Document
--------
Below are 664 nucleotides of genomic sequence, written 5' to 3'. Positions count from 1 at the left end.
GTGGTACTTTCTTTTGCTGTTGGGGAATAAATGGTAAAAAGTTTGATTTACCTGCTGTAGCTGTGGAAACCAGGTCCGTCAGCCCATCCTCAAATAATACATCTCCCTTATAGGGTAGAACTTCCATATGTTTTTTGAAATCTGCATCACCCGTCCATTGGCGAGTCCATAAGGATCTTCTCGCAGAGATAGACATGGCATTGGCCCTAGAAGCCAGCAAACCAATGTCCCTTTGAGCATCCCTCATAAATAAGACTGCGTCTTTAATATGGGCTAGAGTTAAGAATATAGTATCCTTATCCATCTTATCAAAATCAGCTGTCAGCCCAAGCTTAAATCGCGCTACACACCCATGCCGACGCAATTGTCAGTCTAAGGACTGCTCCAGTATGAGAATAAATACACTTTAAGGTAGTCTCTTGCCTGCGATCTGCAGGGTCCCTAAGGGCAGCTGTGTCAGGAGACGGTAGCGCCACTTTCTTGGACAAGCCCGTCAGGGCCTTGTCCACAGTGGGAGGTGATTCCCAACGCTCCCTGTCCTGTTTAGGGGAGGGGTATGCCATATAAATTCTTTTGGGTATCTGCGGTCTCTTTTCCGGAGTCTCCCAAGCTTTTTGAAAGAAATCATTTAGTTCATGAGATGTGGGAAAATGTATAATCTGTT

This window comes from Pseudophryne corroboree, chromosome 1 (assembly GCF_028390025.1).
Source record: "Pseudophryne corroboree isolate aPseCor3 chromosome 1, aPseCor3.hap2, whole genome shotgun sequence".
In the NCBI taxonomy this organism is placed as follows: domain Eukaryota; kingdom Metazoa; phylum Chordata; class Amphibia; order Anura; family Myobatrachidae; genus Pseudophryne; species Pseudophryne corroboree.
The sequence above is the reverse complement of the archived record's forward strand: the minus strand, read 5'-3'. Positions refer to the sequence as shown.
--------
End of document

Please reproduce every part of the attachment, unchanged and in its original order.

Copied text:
Below are 664 nucleotides of genomic sequence, written 5' to 3'. Positions count from 1 at the left end.
GTGGTACTTTCTTTTGCTGTTGGGGAATAAATGGTAAAAAGTTTGATTTACCTGCTGTAGCTGTGGAAACCAGGTCCGTCAGCCCATCCTCAAATAATACATCTCCCTTATAGGGTAGAACTTCCATATGTTTTTTGAAATCTGCATCACCCGTCCATTGGCGAGTCCATAAGGATCTTCTCGCAGAGATAGACATGGCATTGGCCCTAGAAGCCAGCAAACCAATGTCCCTTTGAGCATCCCTCATAAATAAGACTGCGTCTTTAATATGGGCTAGAGTTAAGAATATAGTATCCTTATCCATCTTATCAAAATCAGCTGTCAGCCCAAGCTTAAATCGCGCTACACACCCATGCCGACGCAATTGTCAGTCTAAGGACTGCTCCAGTATGAGAATAAATACACTTTAAGGTAGTCTCTTGCCTGCGATCTGCAGGGTCCCTAAGGGCAGCTGTGTCAGGAGACGGTAGCGCCACTTTCTTGGACAAGCCCGTCAGGGCCTTGTCCACAGTGGGAGGTGATTCCCAACGCTCCCTGTCCTGTTTAGGGGAGGGGTATGCCATATAAATTCTTTTGGGTATCTGCGGTCTCTTTTCCGGAGTCTCCCAAGCTTTTTGAAAGAAATCATTTAGTTCATGAGATGTGGGAAAATGTATAATCTGTT

This window comes from Pseudophryne corroboree, chromosome 1 (assembly GCF_028390025.1).
Source record: "Pseudophryne corroboree isolate aPseCor3 chromosome 1, aPseCor3.hap2, whole genome shotgun sequence".
In the NCBI taxonomy this organism is placed as follows: domain Eukaryota; kingdom Metazoa; phylum Chordata; class Amphibia; order Anura; family Myobatrachidae; genus Pseudophryne; species Pseudophryne corroboree.
The sequence above is the reverse complement of the archived record's forward strand: the minus strand, read 5'-3'. Positions refer to the sequence as shown.